An Orange County Superior Court judge ruled Friday that Dist. Atty. Todd Spitzer violated the Racial Justice Act when he made comments about the dating habits of Black men while discussing a double murder case.
However, Judge Gregg Prickett stopped short of imposing any sanctions that would have reduced Jamon Buggs’ sentence. The appropriate remedy in the case — seeking life without the possibility of parole rather than the death penalty — had already been applied by the district attorney’s office, Prickett said.
The Racial Justice Act, passed in 2020, prohibits prosecutors from seeking or obtaining a criminal conviction or imposing a sentence based on race, ethnicity or national origin.
“The defendant has received what the statute would say was the appropriate remedy for the violation,” Prickett said. “The court does not find that it would be in the interest of justice to dismiss enhancements, special circumstances or reduce charges.”
Buggs, who was convicted of murder in May for fatally shooting a man and woman inside a Newport Beach condominium, allegedly in a jealous rage, was sentenced by Prickett to life in prison without the possibility of parole.
“The judge ruled that the defendant was treated fairly by Dist. Atty. Spitzer at every stage of the proceeding, from charging to conviction to the sentence of life without the possibility of parole for executing two innocent people in cold blood,” said Kimberly Edds, a spokeswoman for the district attorney’s office.
During a roughly two-week trial, Buggs’ attorneys argued that he killed Darren Partch, 38, and Wendi Miller, 48, in the heat of passion, fueled by what they described as a toxic relationship between Buggs and his ex-girlfriend, Samantha Brewers.
In late February or early March 2019, Brewers and Partch met at a gym and exchanged Instagram usernames so they could keep in touch. The two were not dating, but Buggs became mistakenly convinced that they were a couple, Senior Deputy Dist. Atty. David Porter said.
Buggs later called Partch to tell him to stay away from Brewers. Partch agreed. But Buggs’ jealousy drew him to Partch’s apartment sometime after 1:45 a.m. April 20, armed with a .38-caliber handgun, Porter said.
While standing in the courtyard of the townhouse, Buggs apparently heard Partch and Miller being intimate in the upstairs bedroom and entered the townhouse through an unlocked door with his gun drawn. He shot Partch twice and Miller once.
Cambria Carpenter, Miller’s daughter, told Buggs during the hearing that because of his actions her mother didn’t get to see her graduate high school. Carpenter said she will never be able to hug her mother, seek her advice or laugh with her again.
Buggs looked toward the podium at Carpenter and blinked rapidly as she spoke.
“Every room that she once lit up is now dim because of you,” Carpenter said. “To me you’re a monster … and you have no value.”
Before he was sentenced, Buggs stood and apologized to Partch’s and Miller’s families, saying his emotions over his ex-girlfriend “took control” of him before the killings.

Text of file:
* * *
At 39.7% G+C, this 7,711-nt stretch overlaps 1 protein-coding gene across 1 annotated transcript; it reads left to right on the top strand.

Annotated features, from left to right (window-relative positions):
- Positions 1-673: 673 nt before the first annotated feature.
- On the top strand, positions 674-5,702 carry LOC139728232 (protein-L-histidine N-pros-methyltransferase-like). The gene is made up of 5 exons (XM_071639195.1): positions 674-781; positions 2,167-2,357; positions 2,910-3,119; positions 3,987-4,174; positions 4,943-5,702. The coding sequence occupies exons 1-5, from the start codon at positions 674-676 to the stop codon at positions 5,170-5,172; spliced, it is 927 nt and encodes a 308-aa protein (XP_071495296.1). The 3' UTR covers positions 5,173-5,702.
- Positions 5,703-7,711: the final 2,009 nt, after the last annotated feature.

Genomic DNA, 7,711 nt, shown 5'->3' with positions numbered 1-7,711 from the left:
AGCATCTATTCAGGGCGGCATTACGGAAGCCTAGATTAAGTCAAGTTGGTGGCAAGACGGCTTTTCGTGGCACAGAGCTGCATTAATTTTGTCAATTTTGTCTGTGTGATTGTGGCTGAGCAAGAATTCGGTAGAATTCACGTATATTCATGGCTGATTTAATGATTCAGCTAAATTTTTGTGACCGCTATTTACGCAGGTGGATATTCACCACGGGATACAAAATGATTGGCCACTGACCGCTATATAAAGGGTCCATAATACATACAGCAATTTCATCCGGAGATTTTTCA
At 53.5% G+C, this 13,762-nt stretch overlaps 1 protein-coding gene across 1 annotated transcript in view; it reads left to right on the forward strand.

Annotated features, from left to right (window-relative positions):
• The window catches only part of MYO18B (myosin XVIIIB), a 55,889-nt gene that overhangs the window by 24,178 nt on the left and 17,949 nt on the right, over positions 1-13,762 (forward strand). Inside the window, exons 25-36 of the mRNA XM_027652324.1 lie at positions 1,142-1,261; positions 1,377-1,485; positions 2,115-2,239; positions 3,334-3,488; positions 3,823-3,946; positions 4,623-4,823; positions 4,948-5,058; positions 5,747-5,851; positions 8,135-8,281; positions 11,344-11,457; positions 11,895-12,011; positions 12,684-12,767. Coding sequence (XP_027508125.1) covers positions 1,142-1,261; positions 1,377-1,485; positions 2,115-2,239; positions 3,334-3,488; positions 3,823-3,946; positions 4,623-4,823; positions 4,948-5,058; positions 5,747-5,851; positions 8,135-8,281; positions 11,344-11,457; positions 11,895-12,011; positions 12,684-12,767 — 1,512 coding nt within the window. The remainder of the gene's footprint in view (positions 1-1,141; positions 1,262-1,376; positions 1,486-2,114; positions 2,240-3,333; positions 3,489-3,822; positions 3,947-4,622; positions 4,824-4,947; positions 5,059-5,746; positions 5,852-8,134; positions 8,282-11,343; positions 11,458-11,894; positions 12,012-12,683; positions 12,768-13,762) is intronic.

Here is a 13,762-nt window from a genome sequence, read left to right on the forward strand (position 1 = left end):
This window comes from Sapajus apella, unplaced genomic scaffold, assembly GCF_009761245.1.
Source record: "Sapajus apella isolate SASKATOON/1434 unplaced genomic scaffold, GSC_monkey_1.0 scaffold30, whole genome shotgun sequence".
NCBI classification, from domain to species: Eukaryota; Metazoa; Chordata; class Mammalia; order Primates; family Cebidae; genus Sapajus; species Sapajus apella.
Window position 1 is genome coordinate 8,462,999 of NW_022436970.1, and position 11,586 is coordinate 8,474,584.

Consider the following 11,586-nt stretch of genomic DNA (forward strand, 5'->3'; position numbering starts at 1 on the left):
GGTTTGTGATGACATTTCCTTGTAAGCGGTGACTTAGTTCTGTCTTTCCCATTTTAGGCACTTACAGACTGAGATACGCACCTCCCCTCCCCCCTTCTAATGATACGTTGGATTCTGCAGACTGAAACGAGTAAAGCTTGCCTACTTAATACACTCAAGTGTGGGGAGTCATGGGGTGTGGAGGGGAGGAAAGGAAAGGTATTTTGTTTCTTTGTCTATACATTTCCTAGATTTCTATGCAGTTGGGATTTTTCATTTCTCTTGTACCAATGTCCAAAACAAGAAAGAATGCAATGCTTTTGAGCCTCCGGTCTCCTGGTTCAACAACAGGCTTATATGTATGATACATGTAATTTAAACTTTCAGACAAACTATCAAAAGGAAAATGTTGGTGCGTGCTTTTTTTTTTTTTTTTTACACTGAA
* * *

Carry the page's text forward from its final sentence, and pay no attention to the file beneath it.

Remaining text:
“I’m sorry this happened. I stand accountable for what I did. I sinned and I ask for forgiveness,” he said.
The case had been mired in controversy since Spitzer made racist comments about the dating habits of Black men during an October staff meeting on whether to pursue the death penalty against Buggs.
At the meeting, Spitzer told prosecutors that he knows “many Black people who get themselves out of their bad circumstances and bad situations by only dating white women,” according to a memo written by then-prosecutor Ebrahim Baytieh, who attended the meeting.
Spitzer has said allegations of “any racial animus or bias against the defendant are baseless and quite frankly offensive.”
Buggs is Black, while Buggs’ ex-girlfriend and Miller are both white. Spitzer has alleged that Baytieh wrote the memo in retaliation because Spitzer had initiated an investigation of him related to another murder case.
In the months leading up to the sentencing hearing, Prickett combed through thousands of emails sent between members of the district attorney’s office about the case to determine what materials, if any, should be provided to Buggs’ defense attorneys.
Late last month, Prickett turned over an unknown number of documents. The documents, which were filed under seal, have not been made public.
Prosecutors argued in court Friday that the defense failed to provide a preponderance of evidence that Spitzer’s comments negatively affected Buggs’ case.
Denise Gragg, one of Buggs’ defense attorneys, said Spitzer’s comments were an example of “the oldest bias that exists” regarding Black men and white women. She added that Spitzer has not acknowledged his comments as biased.
“If you can’t even recognize that is a bias, how can you assure yourself or us that there were not decisions made in this case or not made in this case that were influenced by that bias?” she asked.
“Justice is not just done from the jury box,” she added. “It’s done from the back halls; it’s done in chambers…. That is the place where this case was damaged.”